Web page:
On page one of the Post today, Colum Lynch pens an excellent breakdown of budgetary pressures facing the United Nations. This month, reports Lynch, the United Nations secretariat asked it’s top donors, including the United States, for an additional $1.1 billion over the next two years. Why would the UN need this extra cash? Forgive the pun, but here’s the money graf from Lynch

Much of the increased spending flows from Bush administration demands for a more ambitious U.N. role around the world. During President Bush’s tenure, the United States has signed off on billions of dollars for U.N. peacekeeping operations in Sudan and elsewhere, and authorized hundreds of millions for U.N. efforts in Afghanistan and Iraq, where U.N. officials helped organize elections and draft a new constitution.

There are always two important thing to keep in mind when folks rail against UN spending. 1) The UN’s budget is relatively small. It’s regular operating budget is about $5 billion; peacekeeping costs about $6 billion. 2) The United States has an effective veto over increases to both peacekeeping and the regular UN budget. If the United States does not think it is in its interest to incur a portion of the cost of a peacekeeping mission, the US always has the option to use its veto to block the mission.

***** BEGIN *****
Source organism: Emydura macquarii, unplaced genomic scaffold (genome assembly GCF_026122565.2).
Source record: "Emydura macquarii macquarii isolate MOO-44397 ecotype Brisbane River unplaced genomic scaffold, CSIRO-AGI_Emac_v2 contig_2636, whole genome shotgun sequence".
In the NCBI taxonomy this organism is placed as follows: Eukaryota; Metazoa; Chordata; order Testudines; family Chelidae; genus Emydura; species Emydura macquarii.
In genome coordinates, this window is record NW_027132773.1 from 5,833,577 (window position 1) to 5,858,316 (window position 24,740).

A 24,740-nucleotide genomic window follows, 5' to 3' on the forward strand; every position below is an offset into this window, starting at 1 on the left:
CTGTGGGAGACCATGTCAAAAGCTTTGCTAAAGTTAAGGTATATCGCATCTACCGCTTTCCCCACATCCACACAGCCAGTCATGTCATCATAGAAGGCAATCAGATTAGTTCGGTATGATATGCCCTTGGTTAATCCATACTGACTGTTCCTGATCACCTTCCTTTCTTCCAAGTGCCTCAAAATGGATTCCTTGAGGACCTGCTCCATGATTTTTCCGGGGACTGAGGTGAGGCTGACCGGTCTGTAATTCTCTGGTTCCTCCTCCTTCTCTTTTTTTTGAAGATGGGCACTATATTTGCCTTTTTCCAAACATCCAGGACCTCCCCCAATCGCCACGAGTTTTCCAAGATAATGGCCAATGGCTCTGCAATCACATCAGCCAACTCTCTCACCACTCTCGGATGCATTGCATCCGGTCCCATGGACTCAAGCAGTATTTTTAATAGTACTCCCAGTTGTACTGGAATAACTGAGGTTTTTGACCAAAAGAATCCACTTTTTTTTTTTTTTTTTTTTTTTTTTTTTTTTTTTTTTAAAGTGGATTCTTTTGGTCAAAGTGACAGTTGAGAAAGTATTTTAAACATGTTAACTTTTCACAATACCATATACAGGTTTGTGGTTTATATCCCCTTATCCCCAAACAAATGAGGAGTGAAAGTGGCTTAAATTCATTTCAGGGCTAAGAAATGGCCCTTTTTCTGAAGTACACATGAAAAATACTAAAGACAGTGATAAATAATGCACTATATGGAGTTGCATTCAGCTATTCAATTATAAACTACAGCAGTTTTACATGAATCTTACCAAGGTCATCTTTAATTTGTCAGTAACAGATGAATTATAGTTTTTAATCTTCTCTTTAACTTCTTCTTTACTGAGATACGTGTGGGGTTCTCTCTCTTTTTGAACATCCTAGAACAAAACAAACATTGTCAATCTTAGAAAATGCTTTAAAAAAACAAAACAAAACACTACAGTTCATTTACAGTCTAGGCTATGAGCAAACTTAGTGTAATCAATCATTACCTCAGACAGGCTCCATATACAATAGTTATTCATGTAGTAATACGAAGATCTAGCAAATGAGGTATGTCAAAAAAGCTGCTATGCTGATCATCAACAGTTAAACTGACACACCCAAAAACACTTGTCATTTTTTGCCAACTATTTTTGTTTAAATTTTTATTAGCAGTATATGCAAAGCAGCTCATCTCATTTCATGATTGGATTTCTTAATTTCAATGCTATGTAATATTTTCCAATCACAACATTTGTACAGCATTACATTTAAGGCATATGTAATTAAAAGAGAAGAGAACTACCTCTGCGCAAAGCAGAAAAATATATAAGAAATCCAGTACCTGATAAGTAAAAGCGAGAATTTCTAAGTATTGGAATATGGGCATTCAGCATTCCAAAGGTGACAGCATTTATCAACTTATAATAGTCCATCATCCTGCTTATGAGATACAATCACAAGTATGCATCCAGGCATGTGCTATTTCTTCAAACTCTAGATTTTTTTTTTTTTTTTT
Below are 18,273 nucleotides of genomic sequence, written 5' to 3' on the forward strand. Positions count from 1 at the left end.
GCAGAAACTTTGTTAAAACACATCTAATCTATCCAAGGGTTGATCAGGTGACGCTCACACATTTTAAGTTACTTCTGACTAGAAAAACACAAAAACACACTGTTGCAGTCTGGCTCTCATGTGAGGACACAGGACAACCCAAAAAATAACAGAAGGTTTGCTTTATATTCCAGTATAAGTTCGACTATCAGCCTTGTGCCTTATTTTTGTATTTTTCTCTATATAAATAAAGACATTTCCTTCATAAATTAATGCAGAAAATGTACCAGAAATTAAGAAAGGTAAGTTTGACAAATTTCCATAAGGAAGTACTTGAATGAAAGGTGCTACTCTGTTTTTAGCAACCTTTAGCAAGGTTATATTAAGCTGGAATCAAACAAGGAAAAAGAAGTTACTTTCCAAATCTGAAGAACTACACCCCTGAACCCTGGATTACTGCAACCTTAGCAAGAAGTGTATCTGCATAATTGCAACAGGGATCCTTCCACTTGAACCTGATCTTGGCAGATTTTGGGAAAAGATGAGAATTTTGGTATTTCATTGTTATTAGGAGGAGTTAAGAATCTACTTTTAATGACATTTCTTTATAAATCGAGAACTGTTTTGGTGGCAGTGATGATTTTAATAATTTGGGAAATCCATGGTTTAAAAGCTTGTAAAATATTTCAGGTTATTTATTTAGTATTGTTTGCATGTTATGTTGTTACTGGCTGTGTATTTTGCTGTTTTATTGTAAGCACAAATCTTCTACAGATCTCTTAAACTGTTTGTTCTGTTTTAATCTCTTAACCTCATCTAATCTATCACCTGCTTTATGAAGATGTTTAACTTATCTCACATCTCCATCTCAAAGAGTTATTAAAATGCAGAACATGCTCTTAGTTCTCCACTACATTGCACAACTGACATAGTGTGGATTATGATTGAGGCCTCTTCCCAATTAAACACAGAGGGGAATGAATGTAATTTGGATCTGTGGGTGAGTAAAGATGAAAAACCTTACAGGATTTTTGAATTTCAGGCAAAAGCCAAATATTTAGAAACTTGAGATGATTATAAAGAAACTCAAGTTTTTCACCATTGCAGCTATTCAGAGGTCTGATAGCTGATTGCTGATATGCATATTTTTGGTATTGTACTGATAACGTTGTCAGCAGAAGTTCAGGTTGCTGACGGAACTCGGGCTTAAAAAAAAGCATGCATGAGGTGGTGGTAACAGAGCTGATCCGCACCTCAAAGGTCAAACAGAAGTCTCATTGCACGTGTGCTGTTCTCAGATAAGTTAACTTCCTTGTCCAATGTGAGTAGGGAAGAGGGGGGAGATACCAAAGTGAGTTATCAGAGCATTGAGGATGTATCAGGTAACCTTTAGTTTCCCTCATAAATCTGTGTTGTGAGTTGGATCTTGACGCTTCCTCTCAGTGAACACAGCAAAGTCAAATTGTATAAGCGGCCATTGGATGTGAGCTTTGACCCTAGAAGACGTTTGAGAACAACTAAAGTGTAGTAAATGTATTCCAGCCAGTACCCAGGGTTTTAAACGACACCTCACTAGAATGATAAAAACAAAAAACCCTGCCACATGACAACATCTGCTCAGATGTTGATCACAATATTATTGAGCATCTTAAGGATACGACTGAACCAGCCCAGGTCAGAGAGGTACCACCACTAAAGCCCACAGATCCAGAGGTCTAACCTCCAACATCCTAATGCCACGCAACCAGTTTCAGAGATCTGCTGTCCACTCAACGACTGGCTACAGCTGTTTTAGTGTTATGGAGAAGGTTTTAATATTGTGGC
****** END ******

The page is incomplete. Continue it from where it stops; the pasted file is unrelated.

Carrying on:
On the other hand, the growth we have seen at the UN over the last few years is largely due to America directing the UN to take on more jobs. Among other things, the United States–which is the UN’s single largest patron–has turned to the UN to send peacekeepers to the Horn of Africa, set up a war crimes tribunal in Lebanon, and arrange elections in Iraq and Afghanistan. Since the United States has directed the UN to take on such roles, it only stands to reason that the United States should be expected to pay its fair share of the costs.